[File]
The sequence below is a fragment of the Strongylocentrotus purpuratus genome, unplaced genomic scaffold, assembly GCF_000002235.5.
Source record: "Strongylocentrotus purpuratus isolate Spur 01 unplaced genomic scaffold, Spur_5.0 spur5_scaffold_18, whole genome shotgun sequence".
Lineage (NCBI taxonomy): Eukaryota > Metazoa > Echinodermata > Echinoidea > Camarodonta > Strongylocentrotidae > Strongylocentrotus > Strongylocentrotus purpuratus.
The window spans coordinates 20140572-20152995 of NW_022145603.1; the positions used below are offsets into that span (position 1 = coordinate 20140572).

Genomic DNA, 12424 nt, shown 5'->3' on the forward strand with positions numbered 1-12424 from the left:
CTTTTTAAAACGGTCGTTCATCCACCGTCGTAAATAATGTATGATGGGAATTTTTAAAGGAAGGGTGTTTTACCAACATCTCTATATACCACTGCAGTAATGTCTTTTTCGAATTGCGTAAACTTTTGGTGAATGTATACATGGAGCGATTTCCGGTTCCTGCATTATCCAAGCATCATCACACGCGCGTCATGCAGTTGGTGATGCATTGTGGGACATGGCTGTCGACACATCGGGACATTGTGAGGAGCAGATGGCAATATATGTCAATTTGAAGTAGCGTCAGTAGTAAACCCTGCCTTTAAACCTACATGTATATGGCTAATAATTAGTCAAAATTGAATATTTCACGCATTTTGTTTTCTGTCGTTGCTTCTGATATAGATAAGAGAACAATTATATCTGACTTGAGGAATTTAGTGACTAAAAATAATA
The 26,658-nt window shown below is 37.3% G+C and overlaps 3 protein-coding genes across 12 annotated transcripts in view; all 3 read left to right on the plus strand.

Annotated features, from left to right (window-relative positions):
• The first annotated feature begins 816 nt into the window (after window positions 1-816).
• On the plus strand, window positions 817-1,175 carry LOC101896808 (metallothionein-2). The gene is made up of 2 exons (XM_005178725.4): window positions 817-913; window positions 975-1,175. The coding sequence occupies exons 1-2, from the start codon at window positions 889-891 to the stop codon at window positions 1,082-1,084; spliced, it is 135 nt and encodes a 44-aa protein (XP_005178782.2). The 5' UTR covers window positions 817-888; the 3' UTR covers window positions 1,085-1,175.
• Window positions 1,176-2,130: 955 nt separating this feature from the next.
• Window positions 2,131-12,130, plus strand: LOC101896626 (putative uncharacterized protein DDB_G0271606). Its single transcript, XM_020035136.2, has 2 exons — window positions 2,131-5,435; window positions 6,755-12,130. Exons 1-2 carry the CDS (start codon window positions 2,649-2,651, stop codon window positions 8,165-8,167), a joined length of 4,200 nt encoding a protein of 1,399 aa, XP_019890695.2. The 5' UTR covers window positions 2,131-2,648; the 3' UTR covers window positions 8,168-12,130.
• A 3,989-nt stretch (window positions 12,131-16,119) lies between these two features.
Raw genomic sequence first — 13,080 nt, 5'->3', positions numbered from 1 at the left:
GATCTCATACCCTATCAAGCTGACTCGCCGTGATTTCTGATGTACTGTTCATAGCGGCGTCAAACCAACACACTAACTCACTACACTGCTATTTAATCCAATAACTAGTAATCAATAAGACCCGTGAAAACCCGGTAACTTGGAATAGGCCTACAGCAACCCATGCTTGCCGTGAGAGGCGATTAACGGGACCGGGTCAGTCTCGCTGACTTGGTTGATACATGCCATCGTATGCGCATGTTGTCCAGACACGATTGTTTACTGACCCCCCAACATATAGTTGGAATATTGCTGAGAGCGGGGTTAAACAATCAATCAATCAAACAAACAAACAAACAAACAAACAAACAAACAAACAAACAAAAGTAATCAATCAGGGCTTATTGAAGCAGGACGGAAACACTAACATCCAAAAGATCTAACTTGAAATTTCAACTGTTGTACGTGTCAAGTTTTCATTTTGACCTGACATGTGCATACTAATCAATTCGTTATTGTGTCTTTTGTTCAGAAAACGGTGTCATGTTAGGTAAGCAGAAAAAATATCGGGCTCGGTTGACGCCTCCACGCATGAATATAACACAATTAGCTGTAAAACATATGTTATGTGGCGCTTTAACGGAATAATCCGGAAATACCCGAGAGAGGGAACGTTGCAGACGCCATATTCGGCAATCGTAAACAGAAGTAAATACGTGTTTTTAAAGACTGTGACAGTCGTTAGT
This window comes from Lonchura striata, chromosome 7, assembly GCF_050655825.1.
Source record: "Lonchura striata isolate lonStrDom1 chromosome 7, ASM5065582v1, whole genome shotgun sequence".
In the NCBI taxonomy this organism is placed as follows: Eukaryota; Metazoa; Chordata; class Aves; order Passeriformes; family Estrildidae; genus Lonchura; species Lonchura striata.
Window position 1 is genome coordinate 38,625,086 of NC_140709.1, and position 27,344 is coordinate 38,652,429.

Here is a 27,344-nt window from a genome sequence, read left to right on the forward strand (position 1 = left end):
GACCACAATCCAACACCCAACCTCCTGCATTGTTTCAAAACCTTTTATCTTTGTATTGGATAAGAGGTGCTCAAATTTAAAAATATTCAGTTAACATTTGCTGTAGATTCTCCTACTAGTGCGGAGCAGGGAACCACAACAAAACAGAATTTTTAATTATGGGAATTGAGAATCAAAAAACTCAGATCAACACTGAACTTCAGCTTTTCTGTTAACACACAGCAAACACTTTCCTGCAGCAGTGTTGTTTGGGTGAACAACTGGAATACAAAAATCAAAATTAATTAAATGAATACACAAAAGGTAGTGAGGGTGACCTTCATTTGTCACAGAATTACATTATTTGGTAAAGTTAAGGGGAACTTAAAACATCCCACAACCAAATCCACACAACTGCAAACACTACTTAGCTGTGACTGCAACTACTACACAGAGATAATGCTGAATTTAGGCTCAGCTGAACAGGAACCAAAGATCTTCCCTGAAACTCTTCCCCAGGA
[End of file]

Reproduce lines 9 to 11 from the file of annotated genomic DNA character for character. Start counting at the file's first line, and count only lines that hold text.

• The first annotated feature begins 816 nt into the window (after window positions 1-816).
• On the plus strand, window positions 817-1,175 carry LOC101896808 (metallothionein-2). The gene is made up of 2 exons (XM_005178725.4): window positions 817-913; window positions 975-1,175. The coding sequence occupies exons 1-2, from the start codon at window positions 889-891 to the stop codon at window positions 1,082-1,084; spliced, it is 135 nt and encodes a 44-aa protein (XP_005178782.2). The 5' UTR covers window positions 817-888; the 3' UTR covers window positions 1,085-1,175.
• Window positions 1,176-2,130: 955 nt separating this feature from the next.